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Sample preparation and analytical strategies for large-scale phosphoproteomics experiments.

Kanshin E, Michnick S, Thibault P

IRIC, Institute for Research in Immunology and Cancer, Université de Montréal, P.O. Box 6128, Station, Centre-ville, Montréal, Québec H3C 3J7, Canada.

Reversible protein phosphorylation is an important post-translational modification that controls a wide range of protein functions including enzyme activity, subcellular localisation, protein degradation, intra- and inter-molecular protein interactions. Significant advances in both phosphopeptide enrichment methods and sensitive mass spectrometry instrumentation have been achieved over the past decade to facilitate the large-scale identification of protein phosphorylation in humans and different animal and microbial model systems. While mass spectrometry provides the ability to identify thousands of phosphorylation sites in a single experiment, the further understanding of the functional significance of this modification on protein substrates requires detailed information on the changes in phosphorylation stoichiometry and protein abundance across experimental paradigms. This review presents different sample preparation methods and analytical strategies used in mass spectrometry-based phosphoproteomics to profile protein phosphorylation and unravel the regulation of this modification on protein function.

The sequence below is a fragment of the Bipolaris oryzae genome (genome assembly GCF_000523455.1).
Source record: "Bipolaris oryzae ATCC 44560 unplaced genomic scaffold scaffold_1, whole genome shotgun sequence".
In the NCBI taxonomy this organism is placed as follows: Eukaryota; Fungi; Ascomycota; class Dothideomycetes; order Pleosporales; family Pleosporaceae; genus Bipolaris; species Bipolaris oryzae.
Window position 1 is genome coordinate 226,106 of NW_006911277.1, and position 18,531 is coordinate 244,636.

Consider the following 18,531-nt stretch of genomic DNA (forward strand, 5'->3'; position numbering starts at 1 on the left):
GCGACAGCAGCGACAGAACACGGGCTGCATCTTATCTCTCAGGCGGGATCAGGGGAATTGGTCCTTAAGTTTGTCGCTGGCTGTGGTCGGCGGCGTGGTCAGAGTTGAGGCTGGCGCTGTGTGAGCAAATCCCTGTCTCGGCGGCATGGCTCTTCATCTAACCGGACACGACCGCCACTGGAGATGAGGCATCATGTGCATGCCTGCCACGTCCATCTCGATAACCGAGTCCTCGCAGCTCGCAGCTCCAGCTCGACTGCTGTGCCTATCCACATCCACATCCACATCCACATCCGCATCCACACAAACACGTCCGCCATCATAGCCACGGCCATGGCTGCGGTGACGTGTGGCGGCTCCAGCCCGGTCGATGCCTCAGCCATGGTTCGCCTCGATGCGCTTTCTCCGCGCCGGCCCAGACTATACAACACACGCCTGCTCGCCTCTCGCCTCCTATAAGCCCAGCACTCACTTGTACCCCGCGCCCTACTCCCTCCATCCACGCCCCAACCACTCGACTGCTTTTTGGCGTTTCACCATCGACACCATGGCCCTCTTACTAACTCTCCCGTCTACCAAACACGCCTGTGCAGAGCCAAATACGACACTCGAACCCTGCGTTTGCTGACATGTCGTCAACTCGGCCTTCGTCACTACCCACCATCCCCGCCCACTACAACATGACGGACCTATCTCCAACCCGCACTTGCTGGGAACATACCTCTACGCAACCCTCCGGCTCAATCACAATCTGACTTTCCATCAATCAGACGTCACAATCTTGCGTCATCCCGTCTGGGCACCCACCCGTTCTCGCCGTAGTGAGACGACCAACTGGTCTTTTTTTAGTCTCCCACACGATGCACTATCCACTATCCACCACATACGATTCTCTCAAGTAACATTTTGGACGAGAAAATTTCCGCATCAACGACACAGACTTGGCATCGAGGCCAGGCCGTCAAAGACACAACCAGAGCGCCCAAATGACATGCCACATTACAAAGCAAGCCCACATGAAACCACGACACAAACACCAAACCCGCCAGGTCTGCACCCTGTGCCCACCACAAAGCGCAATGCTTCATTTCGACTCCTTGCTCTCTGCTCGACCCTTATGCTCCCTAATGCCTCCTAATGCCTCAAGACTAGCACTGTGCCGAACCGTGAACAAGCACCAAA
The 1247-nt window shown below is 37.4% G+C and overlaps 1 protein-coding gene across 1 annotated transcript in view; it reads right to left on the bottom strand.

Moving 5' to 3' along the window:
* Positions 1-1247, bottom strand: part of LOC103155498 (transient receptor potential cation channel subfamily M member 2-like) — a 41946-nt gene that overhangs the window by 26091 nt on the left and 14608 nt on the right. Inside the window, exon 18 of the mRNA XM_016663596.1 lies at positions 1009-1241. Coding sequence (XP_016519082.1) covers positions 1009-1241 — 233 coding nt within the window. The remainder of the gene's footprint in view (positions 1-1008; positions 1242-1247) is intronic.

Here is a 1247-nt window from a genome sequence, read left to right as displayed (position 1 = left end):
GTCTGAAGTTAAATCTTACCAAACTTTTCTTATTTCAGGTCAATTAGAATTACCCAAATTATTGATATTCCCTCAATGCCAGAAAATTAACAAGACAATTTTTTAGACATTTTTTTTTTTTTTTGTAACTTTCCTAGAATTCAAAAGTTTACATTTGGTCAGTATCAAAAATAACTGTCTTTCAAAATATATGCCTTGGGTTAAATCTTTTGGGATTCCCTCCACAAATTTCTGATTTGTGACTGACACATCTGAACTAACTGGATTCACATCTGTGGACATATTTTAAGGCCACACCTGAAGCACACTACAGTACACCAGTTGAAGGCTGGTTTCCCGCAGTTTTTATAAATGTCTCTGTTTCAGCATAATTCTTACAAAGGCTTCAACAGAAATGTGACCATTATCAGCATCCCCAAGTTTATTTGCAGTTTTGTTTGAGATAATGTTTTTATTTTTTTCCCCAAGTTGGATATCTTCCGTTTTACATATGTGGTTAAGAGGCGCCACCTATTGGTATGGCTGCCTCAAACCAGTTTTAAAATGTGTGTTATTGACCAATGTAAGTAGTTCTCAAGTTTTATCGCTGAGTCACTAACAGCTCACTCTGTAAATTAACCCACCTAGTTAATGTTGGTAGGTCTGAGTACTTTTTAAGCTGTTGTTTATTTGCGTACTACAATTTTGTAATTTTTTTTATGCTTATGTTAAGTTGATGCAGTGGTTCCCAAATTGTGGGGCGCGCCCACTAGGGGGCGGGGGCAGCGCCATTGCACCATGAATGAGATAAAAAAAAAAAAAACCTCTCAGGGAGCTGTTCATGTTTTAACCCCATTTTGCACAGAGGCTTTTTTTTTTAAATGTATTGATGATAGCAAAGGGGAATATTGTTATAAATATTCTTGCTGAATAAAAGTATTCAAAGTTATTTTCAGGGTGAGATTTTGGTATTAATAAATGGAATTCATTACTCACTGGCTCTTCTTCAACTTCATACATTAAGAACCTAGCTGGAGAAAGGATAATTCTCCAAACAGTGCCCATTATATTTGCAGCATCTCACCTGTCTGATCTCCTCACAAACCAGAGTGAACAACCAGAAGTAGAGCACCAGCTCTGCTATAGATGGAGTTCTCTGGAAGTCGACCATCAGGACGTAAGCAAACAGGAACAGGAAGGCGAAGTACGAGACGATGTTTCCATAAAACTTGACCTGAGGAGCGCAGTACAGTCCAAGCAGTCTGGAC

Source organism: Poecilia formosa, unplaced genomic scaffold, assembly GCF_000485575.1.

Semin. Cell Dev. Biol. 2012;23(8):843-53.

Pubmed ID: 22683502

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